Photo: Wang Chin-yi, Taipei Times

moving it away from the east coast, but the center and south of the island should brace for rain being brought by another low-pressure system, the Central Weather Bureau said yesterday.

The bureau issued sea alerts for Danas at 11:30pm on Tuesday and 11:30am yesterday.

It had previously forecast that the storm would make landfall on the southeast coast, move across the nation and proceed to China.

However, as of 7pm last night, Danas’ center was located 360km southeast of Pingtung County’s Oluanpi (鵝鑾鼻), and the storm, with a 150km radius, was moving northwest at 17kph.

Tsai receives Order of Saint Christopher and Nevis

Radio Taiwan International
Date: 16 July, 2019
By: Paula Chao

President Tsai Ing-wen and Saint Kitts and Nevis’ Governor-General Tapley Seaton (CNA photo)

President Tsai Ing-wen received the Order of Saint Christopher and Nevis from Governor-General Tapley Seaton during her visit to the Caribbean island country.

On Monday, Tsai talked about the significance of receiving the highest medal.     [FULL  STORY]

FILM REVIEW: The Missing Body Episode 1 and the Future of Taiwanese VR Cinema

A review of the VR film The Missing Body Episode 1, featured in the 2019 Taipei Film Festival.

The News Lens
Date: 2019/07/16
By: CJ Sheu

Photo Courtesy of Huang Hsin-Chien, Director of The Missing Body Episode 1

Go to Taipei’s Zhongshan Hall (中山堂) and take the elevator to the fourth floor. At the head of the adjacent staircase are two tented booths, each about the size of a freight elevator. Point to the booth showing the film of your choice and give your ticket to the attendant, who will seat you in the 360-degree swivel chair bolted into the floor at the center of the booth.

The attendant then fits a virtual reality headset in front of your eyes, closes the strap behind your head, and flips down the earphones. The score of the standby screen drowns out the attendant’s continued instructions.

Taking a controller in each hand – they’re not very ergonomic, especially in the placement of the triggers – you are faced with a dead body lying facedown in a prison cell, and the outside world is quickly forgotten.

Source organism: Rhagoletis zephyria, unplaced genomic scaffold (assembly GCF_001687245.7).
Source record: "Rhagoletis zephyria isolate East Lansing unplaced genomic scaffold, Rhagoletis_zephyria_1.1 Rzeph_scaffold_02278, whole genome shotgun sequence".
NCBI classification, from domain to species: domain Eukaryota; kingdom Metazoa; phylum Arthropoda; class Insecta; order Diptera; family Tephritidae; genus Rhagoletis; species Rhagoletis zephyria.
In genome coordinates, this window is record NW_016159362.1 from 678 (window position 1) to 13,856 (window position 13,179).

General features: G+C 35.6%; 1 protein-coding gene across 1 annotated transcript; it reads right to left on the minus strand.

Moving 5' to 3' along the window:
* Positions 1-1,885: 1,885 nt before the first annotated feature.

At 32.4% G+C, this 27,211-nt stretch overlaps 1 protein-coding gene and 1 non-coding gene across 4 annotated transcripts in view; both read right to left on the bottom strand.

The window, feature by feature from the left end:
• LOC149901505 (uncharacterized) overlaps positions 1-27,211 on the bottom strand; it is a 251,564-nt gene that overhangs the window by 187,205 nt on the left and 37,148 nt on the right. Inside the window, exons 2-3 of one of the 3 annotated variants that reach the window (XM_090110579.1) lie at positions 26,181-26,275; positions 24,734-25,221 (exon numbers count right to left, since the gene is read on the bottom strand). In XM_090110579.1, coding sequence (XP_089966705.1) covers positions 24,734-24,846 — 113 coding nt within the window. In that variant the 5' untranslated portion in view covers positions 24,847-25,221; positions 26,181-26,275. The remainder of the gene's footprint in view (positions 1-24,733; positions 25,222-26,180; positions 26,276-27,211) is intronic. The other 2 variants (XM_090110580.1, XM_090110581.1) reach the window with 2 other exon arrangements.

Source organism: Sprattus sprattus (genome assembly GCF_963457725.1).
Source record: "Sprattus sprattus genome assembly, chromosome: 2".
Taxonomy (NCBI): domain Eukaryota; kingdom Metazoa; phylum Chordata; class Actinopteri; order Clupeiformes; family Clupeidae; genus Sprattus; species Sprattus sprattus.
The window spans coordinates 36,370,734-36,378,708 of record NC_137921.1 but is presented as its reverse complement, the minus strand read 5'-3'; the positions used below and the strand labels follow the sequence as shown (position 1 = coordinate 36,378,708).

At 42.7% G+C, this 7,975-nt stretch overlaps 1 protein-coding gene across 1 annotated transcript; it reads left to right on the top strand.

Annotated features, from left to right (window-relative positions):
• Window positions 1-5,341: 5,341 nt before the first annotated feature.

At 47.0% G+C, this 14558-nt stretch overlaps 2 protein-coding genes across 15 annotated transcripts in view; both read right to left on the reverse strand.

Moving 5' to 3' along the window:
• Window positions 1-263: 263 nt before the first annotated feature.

The Missing Body Episode 1

Director Huang Hsin-Chien (黃心健) says that his newest VR film, The Missing Body Episode 1 (失身記-上集), is about personal memories, Taiwanese culture, and the Martial Law Period, according to the Taipei Film Festival program synopsis. But you may not be aware of these themes simply by watching the film alone.    [FULL  STORY]

Taipei Mayor makes major announcement on social media

Potential presidential contender took to Facebook on Tuesday to make important announcement

Taiwan News
Date: 2019/07/16
By: Duncan DeAeth, Taiwan News, Staff Writer

TAIPEI (Taiwan News) – On Tuesday (July 16), just a day after the Kuomintang (KMT) announced

(Screengrab from Ko Wen-je’s Facebook)

their presidential nominee as Kaohsiung Mayor Han Kuo-yu (韓國瑜) on Monday (July 15), Taipei Mayor and potential presidential challenger, Ko Wen-je (柯文哲), stated that he had a “huge announcement” to make as well.

Mayor Ko took to social media with a live event on Facebook on Tuesday that instantly drew the attention of thousands in Taiwan who are eager to know if and when Ko plans to enter the race for 2020.

However, despite asking for his followers support, many were disappointed because the “huge announcement” from the mayor was not related to the upcoming presidential election. Instead, Ko asked netizens to support Taipei’s official mascot, Bravo the Bear, in an upcoming competition to decide Taiwan’s favorite mascot.

The first ever Mascot Taiwan competition is taking place right now, and before July 26 people can vote on their favorite mascot in Taiwan on the official 2019 Mascot Taiwan website. In the major announcement today, Mayor Ko not only trolled thousands of his online followers, but he also emphasized that the best candidate in any race is a candidate with good ideas, ability, and one who contributes to the people’s happiness.    [FULL  STORY]

Taiwan issues sea warning for Tropical Storm Danas

Focus Taiwan
Date: 2019/07/16
By: Lee Hsin-Yin

Taipei, July 16 (CNA) The Central Weather Bureau (CWB) issued a sea warning for Tropical Storm Danas late Tuesday, adding that a land warning is likely at noon Wednesday.

As of 11 p.m. Tuesday, the system was located 600 kilometers south-southeast of Taiwan's southernmost tip, moving in a northwesterly direction at a speed of 11 kilometers per hour toward the Bashi Channel, the CWB said.

It was packing maximum sustained winds of 65 kph and gusts of 90 kph, according to the bureau. 

Slain railway police officer honored at funeral service

Taipei Times
Date: Jul 17, 2019
By: Shelley Shan  /  Staff reporter

A memorial whistle was blown yesterday for Railway Police Bureau officer Lee Cheng-han (李承翰),

High-ranking police officials cover the coffin of railway police officer Lee Cheng-han with a national flag at his funeral in Chiayi yesterday.
Photo: Liao Yao-tung, Taipei Times

who was stabbed to death on July 3, as the Taiwan Railways Administration (TRA) announced that conductors and station staff would be given self-defense courses, and that pepper spray would be given to conductors.

All trains departing at 11:40am — when the pallbearers at Lee’s funeral service in Chiayi were scheduled to lift up his casket — blew their whistles for about three seconds in a salute to the slain officer.

Lee was stabbed during a confrontation with a Ziqiang Express (自強號) passenger who had refused to pay the full fare, leading the train’s conductor to call the bureau for assistance.

The incident led the TRA to open a review of the safety equipment carried by its onboard personnel.